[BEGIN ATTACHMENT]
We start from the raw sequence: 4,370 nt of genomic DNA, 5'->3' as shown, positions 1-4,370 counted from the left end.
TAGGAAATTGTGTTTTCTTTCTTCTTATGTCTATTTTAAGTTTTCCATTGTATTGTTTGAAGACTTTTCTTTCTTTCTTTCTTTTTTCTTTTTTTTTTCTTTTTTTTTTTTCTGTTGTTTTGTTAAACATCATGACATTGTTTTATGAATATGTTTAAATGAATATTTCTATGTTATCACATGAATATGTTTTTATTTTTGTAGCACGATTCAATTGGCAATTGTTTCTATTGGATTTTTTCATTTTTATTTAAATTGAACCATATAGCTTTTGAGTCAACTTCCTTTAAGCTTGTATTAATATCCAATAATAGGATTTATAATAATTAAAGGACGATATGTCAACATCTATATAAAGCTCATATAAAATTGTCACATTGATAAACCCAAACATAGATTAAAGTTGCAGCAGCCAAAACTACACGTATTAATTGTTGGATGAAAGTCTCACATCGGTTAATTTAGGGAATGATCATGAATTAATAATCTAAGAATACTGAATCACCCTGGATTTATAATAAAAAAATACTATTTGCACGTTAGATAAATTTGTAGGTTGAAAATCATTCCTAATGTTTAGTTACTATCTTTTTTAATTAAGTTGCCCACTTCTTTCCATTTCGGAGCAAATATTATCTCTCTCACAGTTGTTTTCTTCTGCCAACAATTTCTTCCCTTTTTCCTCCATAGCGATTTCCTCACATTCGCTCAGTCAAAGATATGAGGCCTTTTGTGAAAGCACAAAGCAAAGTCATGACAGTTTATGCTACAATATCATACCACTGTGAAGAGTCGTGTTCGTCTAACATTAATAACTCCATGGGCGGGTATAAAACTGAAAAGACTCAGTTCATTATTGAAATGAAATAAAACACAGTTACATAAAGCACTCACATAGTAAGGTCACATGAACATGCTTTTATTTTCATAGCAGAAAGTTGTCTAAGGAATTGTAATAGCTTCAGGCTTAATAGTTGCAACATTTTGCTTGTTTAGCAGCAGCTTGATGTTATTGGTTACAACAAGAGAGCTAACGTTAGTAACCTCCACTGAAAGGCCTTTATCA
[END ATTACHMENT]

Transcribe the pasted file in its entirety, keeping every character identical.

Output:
We start from the raw sequence: 4,370 nt of genomic DNA, 5'->3' as shown, positions 1-4,370 counted from the left end.
TAGGAAATTGTGTTTTCTTTCTTCTTATGTCTATTTTAAGTTTTCCATTGTATTGTTTGAAGACTTTTCTTTCTTTCTTTCTTTTTTCTTTTTTTTTTCTTTTTTTTTTTTCTGTTGTTTTGTTAAACATCATGACATTGTTTTATGAATATGTTTAAATGAATATTTCTATGTTATCACATGAATATGTTTTTATTTTTGTAGCACGATTCAATTGGCAATTGTTTCTATTGGATTTTTTCATTTTTATTTAAATTGAACCATATAGCTTTTGAGTCAACTTCCTTTAAGCTTGTATTAATATCCAATAATAGGATTTATAATAATTAAAGGACGATATGTCAACATCTATATAAAGCTCATATAAAATTGTCACATTGATAAACCCAAACATAGATTAAAGTTGCAGCAGCCAAAACTACACGTATTAATTGTTGGATGAAAGTCTCACATCGGTTAATTTAGGGAATGATCATGAATTAATAATCTAAGAATACTGAATCACCCTGGATTTATAATAAAAAAATACTATTTGCACGTTAGATAAATTTGTAGGTTGAAAATCATTCCTAATGTTTAGTTACTATCTTTTTTAATTAAGTTGCCCACTTCTTTCCATTTCGGAGCAAATATTATCTCTCTCACAGTTGTTTTCTTCTGCCAACAATTTCTTCCCTTTTTCCTCCATAGCGATTTCCTCACATTCGCTCAGTCAAAGATATGAGGCCTTTTGTGAAAGCACAAAGCAAAGTCATGACAGTTTATGCTACAATATCATACCACTGTGAAGAGTCGTGTTCGTCTAACATTAATAACTCCATGGGCGGGTATAAAACTGAAAAGACTCAGTTCATTATTGAAATGAAATAAAACACAGTTACATAAAGCACTCACATAGTAAGGTCACATGAACATGCTTTTATTTTCATAGCAGAAAGTTGTCTAAGGAATTGTAATAGCTTCAGGCTTAATAGTTGCAACATTTTGCTTGTTTAGCAGCAGCTTGATGTTATTGGTTACAACAAGAGAGCTAACGTTAGTAACCTCCACTGAAAGGCCTTTATCA